"Bogota: 2,600m closer to the stars" runs the Colombian capital's tourist slogan. Residents of many of Colombia's other cities would probably tell you that 2,600m closer to the rainclouds is more accurate as it is commonly put down for its cool, wet climate.
Attractions in Bogota
La Candelaria is Bogota's colonial centre. It was in La Candelaria that the Colombian capital was founded at Plazoleta del Chorro de Quevedo in 1538.
Colombia's most important government buildings can be found in this sector, he majority located in the area around Plaza Bolivar including the Presidential Palace (La Casa de Nariño) and the Justice Palace (famously invaded by guerrilla group M19 in 1985 and subsequently stormed by the army).
Around Plaza Bolivar can also be found the mayors headquarters (Edificio Lievano), the Congress building (Capitolio Nacional - and on the eastern side Primada Cathedral, behind which the mountains rise up to the landmark church of Monserrate (see below).
There are many museums, theatres and other specific places of interest to visit in this area of the city (some of which are mentioned in below), but a good idea is simply to wander the streets for a few hours to soak up the atmosphere and see what you come across.
The area is home to many universities, including the famous Universidad de los Andes and Universidad Externado, which means that the streets are full of students during the day and there are plenty of cheap places to eat, drink and surf the net.
Monserrate is one of Bogota's most famous landmarks and it's hard to miss from most parts of the city. The white church is situated at the top of the mountain, at an altitude of well over 3000m, and from here you see the vast majority of the city (excluding the far north which is obscured by the curve of the mountain.)
Many visitors to Bogota never venture into the south of the city and, unless arriving by plane, don't really get a feel for the true size of the city. From atop Monserrate, however, the extent of the capital is evident. The city can be seen stretching way out to the poor slum area of Ciudad Bolivar on the edge of the city many kilometres away.
To reach the summit there are three options:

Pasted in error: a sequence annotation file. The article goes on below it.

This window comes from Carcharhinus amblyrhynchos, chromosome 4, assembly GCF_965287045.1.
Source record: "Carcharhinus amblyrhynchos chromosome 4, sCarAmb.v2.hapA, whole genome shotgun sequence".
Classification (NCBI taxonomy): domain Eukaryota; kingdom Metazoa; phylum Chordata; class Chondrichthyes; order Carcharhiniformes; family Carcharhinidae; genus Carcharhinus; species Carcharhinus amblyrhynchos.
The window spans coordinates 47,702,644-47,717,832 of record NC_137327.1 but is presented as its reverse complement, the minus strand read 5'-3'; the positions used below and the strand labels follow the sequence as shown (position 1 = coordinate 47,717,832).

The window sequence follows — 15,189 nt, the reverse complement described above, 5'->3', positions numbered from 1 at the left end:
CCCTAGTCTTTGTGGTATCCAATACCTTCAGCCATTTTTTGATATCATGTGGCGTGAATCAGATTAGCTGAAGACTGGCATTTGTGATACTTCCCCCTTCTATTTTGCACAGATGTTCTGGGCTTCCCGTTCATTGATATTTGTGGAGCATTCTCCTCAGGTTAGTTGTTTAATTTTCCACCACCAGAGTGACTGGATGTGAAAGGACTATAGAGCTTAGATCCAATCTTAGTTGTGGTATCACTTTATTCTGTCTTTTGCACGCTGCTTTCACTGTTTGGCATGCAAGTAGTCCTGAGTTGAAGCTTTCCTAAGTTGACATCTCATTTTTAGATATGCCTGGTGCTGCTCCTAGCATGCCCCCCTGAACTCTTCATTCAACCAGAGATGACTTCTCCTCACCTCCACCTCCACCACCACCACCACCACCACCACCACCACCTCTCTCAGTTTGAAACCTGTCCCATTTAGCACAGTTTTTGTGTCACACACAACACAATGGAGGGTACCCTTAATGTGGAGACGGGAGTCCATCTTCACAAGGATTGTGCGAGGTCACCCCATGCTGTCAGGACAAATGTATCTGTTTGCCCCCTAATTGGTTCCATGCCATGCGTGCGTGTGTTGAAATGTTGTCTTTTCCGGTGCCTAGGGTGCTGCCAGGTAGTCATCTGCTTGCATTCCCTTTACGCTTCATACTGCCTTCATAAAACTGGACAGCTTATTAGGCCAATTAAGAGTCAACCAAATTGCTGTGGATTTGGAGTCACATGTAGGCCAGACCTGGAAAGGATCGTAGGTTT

1.Cable Car (teleferico)
It is worth doing either the ascent or descent (or both) by foot.
Besides working off the previous night's beers the walk up gives a bit more perspective of the city (especially the centre) and provides some good photo opportunities of the skyline; something which is lost to some extent at the top, as the city appears more as a sprawl of concrete.
Bear in mind that by the time you reach the top you'll be at over 3100m so take your time making your way up there (particularly if the aforementioned beers were drunk in great quantity.)
Another way to get above the hustle and bustle of the downtown is to head up to the observation deck of the capital's tallest building, Edificio Colpatria.
It is situated on Carrera 7 (one of the city's main north-south arteries) at the intersection with Calle 24, near the Parque de la Independencia. From the top you have access to 360º views around the city.
There is also a small cafe with a big map on the wall to work out what you're looking at. (the view in the photo above is looking north along carrera 7.)
The Colombian capital's most famous museum (and possibly the most important gold museum in the world) houses a huge number of gold objects created by Colombia's pre-Hispanic cultures.
It can be found on the plaza de Santander in the city centre close to La Candelaria. If you only have the time or inclination to visit one museum in Bogota, it's probably a good idea to make it the Museo Del Oro.
Fernando Botero (who hails from Medellin) is known for his unique style of painting bloated versions of, among other things, horses, fruit and the Mona Lisa. So if a chubby-looking apple floats your boat, this gallery, containing a large collection of his paintings and sculptures is worth a visit. There are also works from various international artists including Picasso.
The Fundacion Botero is located a couple of blocks up from Plaza Bolivar at the intersection of Calle 11 and Carrera 4.
The picturesque neighbourhood of Usaquen is located in the north of Bogota on the lower slopes of the mountains above Carrera 7 between avenidas 116 and 127.
It is a peaceful district, full of expensive houses and a pleasant leafy plaza surrounded by fashionable restaurants and bars. Usaquen is a great place to go to in the evenings if you're looking for somewhere a bit quieter than La Zona Rosa or Parque 93.
Around the plaza you'll also find a number of shops selling art and nic nacs. On Sundays in the central park storytellers ('cuenteros') entertain small crowds with their various tales.
Maloka is a large interactive science and technology centre featuring a variety of displays. It is situated towards the north-east of the city, relatively near to Parque Simon Bolivar.
In a city of 8 million inhabitants Parque Simon Bolivar provides an excellent escape from city life.
Located towards the north-west of Bogota the park contains a large lake and lots of trees and green space ideal for kicking a ball about, lobbing a frisbee, walking, jogging, taking a nap or any other park activities you can think of.
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